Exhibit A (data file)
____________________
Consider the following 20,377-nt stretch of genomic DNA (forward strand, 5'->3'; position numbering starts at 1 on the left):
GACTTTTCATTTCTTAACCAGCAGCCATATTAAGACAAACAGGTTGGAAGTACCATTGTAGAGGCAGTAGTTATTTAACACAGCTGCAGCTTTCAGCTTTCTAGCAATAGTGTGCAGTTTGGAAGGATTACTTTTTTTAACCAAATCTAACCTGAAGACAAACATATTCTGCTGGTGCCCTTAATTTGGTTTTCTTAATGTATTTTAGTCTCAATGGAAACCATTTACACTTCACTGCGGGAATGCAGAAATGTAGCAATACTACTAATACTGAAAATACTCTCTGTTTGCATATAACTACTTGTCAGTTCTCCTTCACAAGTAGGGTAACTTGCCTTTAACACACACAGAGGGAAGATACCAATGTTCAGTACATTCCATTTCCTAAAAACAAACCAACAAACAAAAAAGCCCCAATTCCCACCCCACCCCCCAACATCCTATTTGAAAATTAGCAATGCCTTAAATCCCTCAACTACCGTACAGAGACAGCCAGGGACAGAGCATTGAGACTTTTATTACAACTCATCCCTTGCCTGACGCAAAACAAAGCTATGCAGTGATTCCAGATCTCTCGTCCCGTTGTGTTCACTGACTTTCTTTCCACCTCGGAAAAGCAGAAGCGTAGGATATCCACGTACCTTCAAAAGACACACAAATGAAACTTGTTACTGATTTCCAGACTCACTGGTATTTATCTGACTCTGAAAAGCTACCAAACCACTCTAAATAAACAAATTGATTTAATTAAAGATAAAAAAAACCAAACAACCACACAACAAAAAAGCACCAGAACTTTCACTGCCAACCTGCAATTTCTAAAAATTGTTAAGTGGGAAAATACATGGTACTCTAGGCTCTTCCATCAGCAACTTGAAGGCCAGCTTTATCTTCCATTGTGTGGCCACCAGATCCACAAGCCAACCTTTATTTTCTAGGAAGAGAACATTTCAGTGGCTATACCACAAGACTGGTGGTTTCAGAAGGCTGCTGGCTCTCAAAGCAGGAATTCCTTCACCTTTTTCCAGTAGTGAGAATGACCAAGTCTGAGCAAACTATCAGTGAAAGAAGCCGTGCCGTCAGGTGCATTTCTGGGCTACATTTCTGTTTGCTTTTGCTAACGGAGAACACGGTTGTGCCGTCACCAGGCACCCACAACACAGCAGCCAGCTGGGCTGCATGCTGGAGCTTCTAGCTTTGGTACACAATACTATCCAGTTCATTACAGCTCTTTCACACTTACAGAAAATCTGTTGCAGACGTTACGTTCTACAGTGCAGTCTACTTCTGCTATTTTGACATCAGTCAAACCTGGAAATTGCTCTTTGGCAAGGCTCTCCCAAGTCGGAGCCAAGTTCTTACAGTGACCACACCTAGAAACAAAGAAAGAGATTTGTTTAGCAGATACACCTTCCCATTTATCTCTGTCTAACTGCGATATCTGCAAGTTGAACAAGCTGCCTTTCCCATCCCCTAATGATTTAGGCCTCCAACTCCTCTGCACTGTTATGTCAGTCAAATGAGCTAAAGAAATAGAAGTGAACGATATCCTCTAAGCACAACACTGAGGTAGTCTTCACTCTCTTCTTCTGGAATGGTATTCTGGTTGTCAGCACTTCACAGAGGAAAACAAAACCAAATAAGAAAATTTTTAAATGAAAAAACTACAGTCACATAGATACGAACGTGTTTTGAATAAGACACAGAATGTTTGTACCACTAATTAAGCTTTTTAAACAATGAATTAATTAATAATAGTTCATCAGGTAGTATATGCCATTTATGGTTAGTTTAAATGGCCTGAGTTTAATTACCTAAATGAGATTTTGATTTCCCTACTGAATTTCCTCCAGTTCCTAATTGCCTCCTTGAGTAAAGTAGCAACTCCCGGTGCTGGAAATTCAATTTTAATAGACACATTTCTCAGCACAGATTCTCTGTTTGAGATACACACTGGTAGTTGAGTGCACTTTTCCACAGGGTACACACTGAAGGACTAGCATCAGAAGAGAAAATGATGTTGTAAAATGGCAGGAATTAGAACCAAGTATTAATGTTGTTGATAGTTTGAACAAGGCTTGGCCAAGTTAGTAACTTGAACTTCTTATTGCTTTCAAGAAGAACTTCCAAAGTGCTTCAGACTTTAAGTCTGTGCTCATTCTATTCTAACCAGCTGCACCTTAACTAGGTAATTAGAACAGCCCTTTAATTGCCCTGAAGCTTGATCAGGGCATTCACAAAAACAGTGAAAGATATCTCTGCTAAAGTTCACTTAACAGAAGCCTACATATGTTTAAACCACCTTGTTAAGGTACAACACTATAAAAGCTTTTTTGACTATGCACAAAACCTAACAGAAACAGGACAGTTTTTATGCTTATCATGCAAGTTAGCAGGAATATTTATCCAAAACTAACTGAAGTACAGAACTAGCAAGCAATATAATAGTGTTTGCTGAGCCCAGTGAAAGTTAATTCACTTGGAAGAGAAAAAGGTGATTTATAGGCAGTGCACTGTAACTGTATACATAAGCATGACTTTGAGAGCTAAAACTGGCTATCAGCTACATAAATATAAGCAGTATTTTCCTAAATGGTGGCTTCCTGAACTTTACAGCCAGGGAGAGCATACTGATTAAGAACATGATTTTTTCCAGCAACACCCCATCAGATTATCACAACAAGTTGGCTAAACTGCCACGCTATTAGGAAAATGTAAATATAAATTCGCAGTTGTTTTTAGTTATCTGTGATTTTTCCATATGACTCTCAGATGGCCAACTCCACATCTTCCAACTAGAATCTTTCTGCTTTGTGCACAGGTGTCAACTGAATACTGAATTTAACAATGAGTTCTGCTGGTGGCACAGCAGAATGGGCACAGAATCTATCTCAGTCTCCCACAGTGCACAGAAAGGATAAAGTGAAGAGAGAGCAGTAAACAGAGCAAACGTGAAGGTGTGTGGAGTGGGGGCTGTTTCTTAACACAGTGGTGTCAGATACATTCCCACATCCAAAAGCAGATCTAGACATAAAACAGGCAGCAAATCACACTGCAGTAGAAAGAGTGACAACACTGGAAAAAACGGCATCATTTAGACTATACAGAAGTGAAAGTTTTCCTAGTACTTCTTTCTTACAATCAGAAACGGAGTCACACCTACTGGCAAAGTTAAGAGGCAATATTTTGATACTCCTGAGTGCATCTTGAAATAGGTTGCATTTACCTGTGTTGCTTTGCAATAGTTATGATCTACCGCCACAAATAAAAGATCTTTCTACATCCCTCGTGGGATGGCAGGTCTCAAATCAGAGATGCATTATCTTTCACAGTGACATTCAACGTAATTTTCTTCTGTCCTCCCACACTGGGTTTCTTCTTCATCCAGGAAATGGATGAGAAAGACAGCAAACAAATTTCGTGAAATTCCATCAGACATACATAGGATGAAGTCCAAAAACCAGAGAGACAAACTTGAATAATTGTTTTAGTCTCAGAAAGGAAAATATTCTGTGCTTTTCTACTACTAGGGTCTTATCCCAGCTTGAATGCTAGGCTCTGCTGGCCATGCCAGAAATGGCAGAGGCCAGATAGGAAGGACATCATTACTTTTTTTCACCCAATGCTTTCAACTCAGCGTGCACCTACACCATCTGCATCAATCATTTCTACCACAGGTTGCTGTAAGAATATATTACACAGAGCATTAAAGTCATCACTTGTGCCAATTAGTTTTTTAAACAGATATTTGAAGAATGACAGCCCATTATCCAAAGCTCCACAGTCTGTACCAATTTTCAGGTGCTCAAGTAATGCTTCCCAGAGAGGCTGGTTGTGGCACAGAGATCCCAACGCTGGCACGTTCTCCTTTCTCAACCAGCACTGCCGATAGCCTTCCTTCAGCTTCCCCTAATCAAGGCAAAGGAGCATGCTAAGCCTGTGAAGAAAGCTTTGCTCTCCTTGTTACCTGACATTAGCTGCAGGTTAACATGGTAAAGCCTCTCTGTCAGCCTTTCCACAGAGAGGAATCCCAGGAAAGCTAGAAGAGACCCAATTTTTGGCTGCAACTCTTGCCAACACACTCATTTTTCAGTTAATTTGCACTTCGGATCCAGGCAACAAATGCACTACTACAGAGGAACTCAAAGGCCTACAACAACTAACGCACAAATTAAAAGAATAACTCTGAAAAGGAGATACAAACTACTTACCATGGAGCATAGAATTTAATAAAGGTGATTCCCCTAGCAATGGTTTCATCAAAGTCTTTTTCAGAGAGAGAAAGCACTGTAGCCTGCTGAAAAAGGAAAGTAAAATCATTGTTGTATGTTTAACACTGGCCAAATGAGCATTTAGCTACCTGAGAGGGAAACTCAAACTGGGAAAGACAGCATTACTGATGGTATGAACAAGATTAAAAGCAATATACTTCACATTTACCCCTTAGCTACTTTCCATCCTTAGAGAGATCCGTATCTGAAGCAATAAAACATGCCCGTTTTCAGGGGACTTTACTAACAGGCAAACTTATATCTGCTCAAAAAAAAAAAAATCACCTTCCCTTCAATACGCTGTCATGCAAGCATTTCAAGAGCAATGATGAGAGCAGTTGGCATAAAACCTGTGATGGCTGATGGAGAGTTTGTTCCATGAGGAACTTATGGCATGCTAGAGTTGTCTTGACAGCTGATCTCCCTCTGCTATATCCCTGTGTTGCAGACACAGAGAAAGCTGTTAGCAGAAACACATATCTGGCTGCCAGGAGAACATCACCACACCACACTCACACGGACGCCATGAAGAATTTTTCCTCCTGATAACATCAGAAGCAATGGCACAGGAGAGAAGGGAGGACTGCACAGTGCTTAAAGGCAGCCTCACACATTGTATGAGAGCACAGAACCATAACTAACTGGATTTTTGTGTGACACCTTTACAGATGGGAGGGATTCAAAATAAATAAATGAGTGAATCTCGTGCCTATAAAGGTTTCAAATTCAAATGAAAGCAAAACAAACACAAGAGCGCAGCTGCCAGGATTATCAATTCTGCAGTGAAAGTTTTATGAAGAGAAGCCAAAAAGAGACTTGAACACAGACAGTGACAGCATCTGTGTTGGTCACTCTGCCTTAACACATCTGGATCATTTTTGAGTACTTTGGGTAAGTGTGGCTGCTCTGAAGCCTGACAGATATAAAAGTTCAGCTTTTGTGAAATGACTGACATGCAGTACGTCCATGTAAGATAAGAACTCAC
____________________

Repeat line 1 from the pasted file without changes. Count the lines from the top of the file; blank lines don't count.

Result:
Consider the following 20,377-nt stretch of genomic DNA (forward strand, 5'->3'; position numbering starts at 1 on the left):